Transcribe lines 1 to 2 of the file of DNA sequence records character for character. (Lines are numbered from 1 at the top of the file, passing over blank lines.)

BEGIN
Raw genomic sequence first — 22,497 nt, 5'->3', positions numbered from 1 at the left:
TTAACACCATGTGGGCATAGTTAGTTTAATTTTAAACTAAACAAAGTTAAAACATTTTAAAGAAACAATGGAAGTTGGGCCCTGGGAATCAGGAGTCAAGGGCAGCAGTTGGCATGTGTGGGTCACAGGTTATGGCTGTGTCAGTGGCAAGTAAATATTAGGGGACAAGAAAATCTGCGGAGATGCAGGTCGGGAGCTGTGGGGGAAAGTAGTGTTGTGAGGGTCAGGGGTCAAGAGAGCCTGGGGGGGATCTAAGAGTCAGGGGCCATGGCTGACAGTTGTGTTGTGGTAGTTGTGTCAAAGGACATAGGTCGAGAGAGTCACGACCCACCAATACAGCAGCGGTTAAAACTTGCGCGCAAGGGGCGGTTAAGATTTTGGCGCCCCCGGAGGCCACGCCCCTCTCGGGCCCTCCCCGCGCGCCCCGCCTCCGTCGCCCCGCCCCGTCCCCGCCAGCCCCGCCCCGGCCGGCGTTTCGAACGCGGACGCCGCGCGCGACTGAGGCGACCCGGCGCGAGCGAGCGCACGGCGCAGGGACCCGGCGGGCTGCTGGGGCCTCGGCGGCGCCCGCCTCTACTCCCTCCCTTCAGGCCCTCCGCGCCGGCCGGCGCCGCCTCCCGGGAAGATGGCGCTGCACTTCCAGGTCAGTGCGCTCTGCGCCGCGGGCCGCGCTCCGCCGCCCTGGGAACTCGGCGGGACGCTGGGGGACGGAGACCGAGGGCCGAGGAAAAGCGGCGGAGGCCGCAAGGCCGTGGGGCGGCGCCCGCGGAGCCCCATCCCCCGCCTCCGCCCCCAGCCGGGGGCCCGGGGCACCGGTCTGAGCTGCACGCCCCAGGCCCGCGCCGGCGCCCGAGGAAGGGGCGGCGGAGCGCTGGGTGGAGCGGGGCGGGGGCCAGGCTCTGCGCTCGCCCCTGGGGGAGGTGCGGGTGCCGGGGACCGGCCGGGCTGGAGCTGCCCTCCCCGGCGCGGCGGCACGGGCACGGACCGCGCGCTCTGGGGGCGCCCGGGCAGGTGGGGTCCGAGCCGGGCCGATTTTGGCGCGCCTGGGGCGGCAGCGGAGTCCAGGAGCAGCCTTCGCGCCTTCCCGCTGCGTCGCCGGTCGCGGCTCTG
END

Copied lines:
Raw genomic sequence first — 22,497 nt, 5'->3', positions numbered from 1 at the left:
TTAACACCATGTGGGCATAGTTAGTTTAATTTTAAACTAAACAAAGTTAAAACATTTTAAAGAAACAATGGAAGTTGGGCCCTGGGAATCAGGAGTCAAGGGCAGCAGTTGGCATGTGTGGGTCACAGGTTATGGCTGTGTCAGTGGCAAGTAAATATTAGGGGACAAGAAAATCTGCGGAGATGCAGGTCGGGAGCTGTGGGGGAAAGTAGTGTTGTGAGGGTCAGGGGTCAAGAGAGCCTGGGGGGGATCTAAGAGTCAGGGGCCATGGCTGACAGTTGTGTTGTGGTAGTTGTGTCAAAGGACATAGGTCGAGAGAGTCACGACCCACCAATACAGCAGCGGTTAAAACTTGCGCGCAAGGGGCGGTTAAGATTTTGGCGCCCCCGGAGGCCACGCCCCTCTCGGGCCCTCCCCGCGCGCCCCGCCTCCGTCGCCCCGCCCCGTCCCCGCCAGCCCCGCCCCGGCCGGCGTTTCGAACGCGGACGCCGCGCGCGACTGAGGCGACCCGGCGCGAGCGAGCGCACGGCGCAGGGACCCGGCGGGCTGCTGGGGCCTCGGCGGCGCCCGCCTCTACTCCCTCCCTTCAGGCCCTCCGCGCCGGCCGGCGCCGCCTCCCGGGAAGATGGCGCTGCACTTCCAGGTCAGTGCGCTCTGCGCCGCGGGCCGCGCTCCGCCGCCCTGGGAACTCGGCGGGACGCTGGGGGACGGAGACCGAGGGCCGAGGAAAAGCGGCGGAGGCCGCAAGGCCGTGGGGCGGCGCCCGCGGAGCCCCATCCCCCGCCTCCGCCCCCAGCCGGGGGCCCGGGGCACCGGTCTGAGCTGCACGCCCCAGGCCCGCGCCGGCGCCCGAGGAAGGGGCGGCGGAGCGCTGGGTGGAGCGGGGCGGGGGCCAGGCTCTGCGCTCGCCCCTGGGGGAGGTGCGGGTGCCGGGGACCGGCCGGGCTGGAGCTGCCCTCCCCGGCGCGGCGGCACGGGCACGGACCGCGCGCTCTGGGGGCGCCCGGGCAGGTGGGGTCCGAGCCGGGCCGATTTTGGCGCGCCTGGGGCGGCAGCGGAGTCCAGGAGCAGCCTTCGCGCCTTCCCGCTGCGTCGCCGGTCGCGGCTCTG